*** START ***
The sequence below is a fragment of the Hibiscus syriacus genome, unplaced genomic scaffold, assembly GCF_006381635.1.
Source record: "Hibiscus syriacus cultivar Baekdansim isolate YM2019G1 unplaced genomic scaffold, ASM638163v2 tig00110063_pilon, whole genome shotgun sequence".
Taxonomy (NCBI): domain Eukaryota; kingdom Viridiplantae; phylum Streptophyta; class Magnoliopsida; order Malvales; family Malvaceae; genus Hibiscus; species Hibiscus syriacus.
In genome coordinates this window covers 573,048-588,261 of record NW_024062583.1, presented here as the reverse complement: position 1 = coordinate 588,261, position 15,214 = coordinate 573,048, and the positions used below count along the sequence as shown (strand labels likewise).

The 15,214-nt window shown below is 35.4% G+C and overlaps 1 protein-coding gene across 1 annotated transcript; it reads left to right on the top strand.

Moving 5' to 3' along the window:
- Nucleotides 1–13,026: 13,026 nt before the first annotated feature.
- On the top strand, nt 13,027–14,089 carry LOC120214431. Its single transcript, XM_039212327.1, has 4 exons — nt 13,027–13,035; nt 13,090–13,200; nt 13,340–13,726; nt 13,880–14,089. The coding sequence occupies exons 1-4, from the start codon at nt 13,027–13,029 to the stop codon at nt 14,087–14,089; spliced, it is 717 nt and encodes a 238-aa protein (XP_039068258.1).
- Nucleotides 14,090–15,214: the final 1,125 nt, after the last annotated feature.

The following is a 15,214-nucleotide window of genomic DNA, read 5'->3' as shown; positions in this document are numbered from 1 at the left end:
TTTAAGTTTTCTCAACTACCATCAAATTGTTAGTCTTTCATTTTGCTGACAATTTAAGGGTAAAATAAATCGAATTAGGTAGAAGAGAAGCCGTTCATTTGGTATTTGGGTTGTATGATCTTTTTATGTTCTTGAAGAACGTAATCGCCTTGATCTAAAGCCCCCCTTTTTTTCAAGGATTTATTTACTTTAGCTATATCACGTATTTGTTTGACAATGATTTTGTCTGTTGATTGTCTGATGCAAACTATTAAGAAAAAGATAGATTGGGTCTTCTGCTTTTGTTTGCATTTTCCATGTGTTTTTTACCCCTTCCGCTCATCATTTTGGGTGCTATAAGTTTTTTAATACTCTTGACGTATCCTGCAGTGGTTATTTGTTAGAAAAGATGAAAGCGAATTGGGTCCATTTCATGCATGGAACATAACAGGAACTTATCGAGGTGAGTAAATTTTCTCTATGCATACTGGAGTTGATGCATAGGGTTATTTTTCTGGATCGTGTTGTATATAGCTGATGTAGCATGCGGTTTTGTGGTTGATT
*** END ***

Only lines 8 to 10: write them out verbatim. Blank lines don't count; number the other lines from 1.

- On the top strand, nt 13,027–14,089 carry LOC120214431. Its single transcript, XM_039212327.1, has 4 exons — nt 13,027–13,035; nt 13,090–13,200; nt 13,340–13,726; nt 13,880–14,089. The coding sequence occupies exons 1-4, from the start codon at nt 13,027–13,029 to the stop codon at nt 14,087–14,089; spliced, it is 717 nt and encodes a 238-aa protein (XP_039068258.1).
- Nucleotides 14,090–15,214: the final 1,125 nt, after the last annotated feature.

The following is a 15,214-nucleotide window of genomic DNA, read 5'->3' as shown; positions in this document are numbered from 1 at the left end: